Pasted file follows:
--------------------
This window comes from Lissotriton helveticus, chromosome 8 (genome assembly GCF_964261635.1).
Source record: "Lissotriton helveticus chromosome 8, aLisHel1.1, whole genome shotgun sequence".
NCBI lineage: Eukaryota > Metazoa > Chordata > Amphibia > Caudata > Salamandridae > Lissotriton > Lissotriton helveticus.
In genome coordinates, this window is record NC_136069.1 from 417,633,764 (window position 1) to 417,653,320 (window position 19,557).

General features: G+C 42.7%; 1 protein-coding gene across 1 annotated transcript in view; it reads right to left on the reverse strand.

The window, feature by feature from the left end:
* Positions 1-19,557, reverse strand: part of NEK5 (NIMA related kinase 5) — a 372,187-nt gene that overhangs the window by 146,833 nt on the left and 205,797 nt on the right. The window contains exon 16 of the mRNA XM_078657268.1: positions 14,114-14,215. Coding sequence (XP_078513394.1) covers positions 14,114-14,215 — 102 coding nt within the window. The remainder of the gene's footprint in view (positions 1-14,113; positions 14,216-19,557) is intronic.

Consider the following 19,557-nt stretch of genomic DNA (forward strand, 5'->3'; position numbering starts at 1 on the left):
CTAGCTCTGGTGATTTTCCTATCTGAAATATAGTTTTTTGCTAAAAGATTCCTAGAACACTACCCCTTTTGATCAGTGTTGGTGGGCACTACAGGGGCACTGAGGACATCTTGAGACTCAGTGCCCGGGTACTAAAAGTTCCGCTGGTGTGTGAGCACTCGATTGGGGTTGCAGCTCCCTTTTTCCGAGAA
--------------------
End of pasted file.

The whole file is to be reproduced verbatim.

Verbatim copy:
This window comes from Lissotriton helveticus, chromosome 8 (genome assembly GCF_964261635.1).
Source record: "Lissotriton helveticus chromosome 8, aLisHel1.1, whole genome shotgun sequence".
NCBI lineage: Eukaryota > Metazoa > Chordata > Amphibia > Caudata > Salamandridae > Lissotriton > Lissotriton helveticus.
In genome coordinates, this window is record NC_136069.1 from 417,633,764 (window position 1) to 417,653,320 (window position 19,557).

General features: G+C 42.7%; 1 protein-coding gene across 1 annotated transcript in view; it reads right to left on the reverse strand.

The window, feature by feature from the left end:
* Positions 1-19,557, reverse strand: part of NEK5 (NIMA related kinase 5) — a 372,187-nt gene that overhangs the window by 146,833 nt on the left and 205,797 nt on the right. The window contains exon 16 of the mRNA XM_078657268.1: positions 14,114-14,215. Coding sequence (XP_078513394.1) covers positions 14,114-14,215 — 102 coding nt within the window. The remainder of the gene's footprint in view (positions 1-14,113; positions 14,216-19,557) is intronic.

Consider the following 19,557-nt stretch of genomic DNA (forward strand, 5'->3'; position numbering starts at 1 on the left):
CTAGCTCTGGTGATTTTCCTATCTGAAATATAGTTTTTTGCTAAAAGATTCCTAGAACACTACCCCTTTTGATCAGTGTTGGTGGGCACTACAGGGGCACTGAGGACATCTTGAGACTCAGTGCCCGGGTACTAAAAGTTCCGCTGGTGTGTGAGCACTCGATTGGGGTTGCAGCTCCCTTTTTCCGAGAA